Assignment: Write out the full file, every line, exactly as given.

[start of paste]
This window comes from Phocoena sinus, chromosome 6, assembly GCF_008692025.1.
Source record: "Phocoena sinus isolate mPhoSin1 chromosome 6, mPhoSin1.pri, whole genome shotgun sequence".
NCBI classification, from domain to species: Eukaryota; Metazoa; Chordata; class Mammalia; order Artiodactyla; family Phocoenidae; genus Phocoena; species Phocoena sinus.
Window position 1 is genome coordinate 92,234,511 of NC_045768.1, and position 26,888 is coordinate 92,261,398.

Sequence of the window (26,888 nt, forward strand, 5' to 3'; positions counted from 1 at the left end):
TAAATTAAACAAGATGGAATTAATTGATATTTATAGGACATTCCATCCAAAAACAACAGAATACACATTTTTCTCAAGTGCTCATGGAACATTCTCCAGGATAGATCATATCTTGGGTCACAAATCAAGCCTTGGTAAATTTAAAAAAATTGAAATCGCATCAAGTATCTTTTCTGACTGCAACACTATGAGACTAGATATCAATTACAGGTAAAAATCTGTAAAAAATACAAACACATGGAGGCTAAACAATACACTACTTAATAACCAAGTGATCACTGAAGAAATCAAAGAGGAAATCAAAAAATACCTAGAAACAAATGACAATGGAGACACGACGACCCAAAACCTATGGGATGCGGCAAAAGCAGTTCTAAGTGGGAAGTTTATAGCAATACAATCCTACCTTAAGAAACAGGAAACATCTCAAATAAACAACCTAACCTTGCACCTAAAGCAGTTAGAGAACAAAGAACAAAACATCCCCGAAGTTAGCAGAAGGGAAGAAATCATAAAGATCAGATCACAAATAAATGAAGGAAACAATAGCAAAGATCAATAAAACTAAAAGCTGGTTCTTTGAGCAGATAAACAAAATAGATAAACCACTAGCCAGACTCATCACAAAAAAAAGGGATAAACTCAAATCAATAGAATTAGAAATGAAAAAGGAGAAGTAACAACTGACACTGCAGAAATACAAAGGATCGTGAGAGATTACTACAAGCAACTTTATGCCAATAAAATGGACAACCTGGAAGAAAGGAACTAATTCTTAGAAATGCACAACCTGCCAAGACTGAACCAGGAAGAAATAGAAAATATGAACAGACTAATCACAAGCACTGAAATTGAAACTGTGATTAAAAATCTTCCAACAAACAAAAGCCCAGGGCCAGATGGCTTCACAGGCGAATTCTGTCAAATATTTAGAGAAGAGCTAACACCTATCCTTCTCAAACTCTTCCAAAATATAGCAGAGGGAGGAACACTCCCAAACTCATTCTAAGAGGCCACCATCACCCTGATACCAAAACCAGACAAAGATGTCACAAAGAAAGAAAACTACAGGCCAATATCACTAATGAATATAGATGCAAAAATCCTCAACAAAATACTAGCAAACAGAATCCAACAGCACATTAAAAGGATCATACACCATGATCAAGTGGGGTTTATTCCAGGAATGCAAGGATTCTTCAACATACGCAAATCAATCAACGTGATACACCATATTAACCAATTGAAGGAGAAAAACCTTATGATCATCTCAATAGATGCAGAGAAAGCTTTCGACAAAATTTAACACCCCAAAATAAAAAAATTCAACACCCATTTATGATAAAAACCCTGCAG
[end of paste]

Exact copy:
This window comes from Phocoena sinus, chromosome 6, assembly GCF_008692025.1.
Source record: "Phocoena sinus isolate mPhoSin1 chromosome 6, mPhoSin1.pri, whole genome shotgun sequence".
NCBI classification, from domain to species: Eukaryota; Metazoa; Chordata; class Mammalia; order Artiodactyla; family Phocoenidae; genus Phocoena; species Phocoena sinus.
Window position 1 is genome coordinate 92,234,511 of NC_045768.1, and position 26,888 is coordinate 92,261,398.

Sequence of the window (26,888 nt, forward strand, 5' to 3'; positions counted from 1 at the left end):
TAAATTAAACAAGATGGAATTAATTGATATTTATAGGACATTCCATCCAAAAACAACAGAATACACATTTTTCTCAAGTGCTCATGGAACATTCTCCAGGATAGATCATATCTTGGGTCACAAATCAAGCCTTGGTAAATTTAAAAAAATTGAAATCGCATCAAGTATCTTTTCTGACTGCAACACTATGAGACTAGATATCAATTACAGGTAAAAATCTGTAAAAAATACAAACACATGGAGGCTAAACAATACACTACTTAATAACCAAGTGATCACTGAAGAAATCAAAGAGGAAATCAAAAAATACCTAGAAACAAATGACAATGGAGACACGACGACCCAAAACCTATGGGATGCGGCAAAAGCAGTTCTAAGTGGGAAGTTTATAGCAATACAATCCTACCTTAAGAAACAGGAAACATCTCAAATAAACAACCTAACCTTGCACCTAAAGCAGTTAGAGAACAAAGAACAAAACATCCCCGAAGTTAGCAGAAGGGAAGAAATCATAAAGATCAGATCACAAATAAATGAAGGAAACAATAGCAAAGATCAATAAAACTAAAAGCTGGTTCTTTGAGCAGATAAACAAAATAGATAAACCACTAGCCAGACTCATCACAAAAAAAAGGGATAAACTCAAATCAATAGAATTAGAAATGAAAAAGGAGAAGTAACAACTGACACTGCAGAAATACAAAGGATCGTGAGAGATTACTACAAGCAACTTTATGCCAATAAAATGGACAACCTGGAAGAAAGGAACTAATTCTTAGAAATGCACAACCTGCCAAGACTGAACCAGGAAGAAATAGAAAATATGAACAGACTAATCACAAGCACTGAAATTGAAACTGTGATTAAAAATCTTCCAACAAACAAAAGCCCAGGGCCAGATGGCTTCACAGGCGAATTCTGTCAAATATTTAGAGAAGAGCTAACACCTATCCTTCTCAAACTCTTCCAAAATATAGCAGAGGGAGGAACACTCCCAAACTCATTCTAAGAGGCCACCATCACCCTGATACCAAAACCAGACAAAGATGTCACAAAGAAAGAAAACTACAGGCCAATATCACTAATGAATATAGATGCAAAAATCCTCAACAAAATACTAGCAAACAGAATCCAACAGCACATTAAAAGGATCATACACCATGATCAAGTGGGGTTTATTCCAGGAATGCAAGGATTCTTCAACATACGCAAATCAATCAACGTGATACACCATATTAACCAATTGAAGGAGAAAAACCTTATGATCATCTCAATAGATGCAGAGAAAGCTTTCGACAAAATTTAACACCCCAAAATAAAAAAATTCAACACCCATTTATGATAAAAACCCTGCAG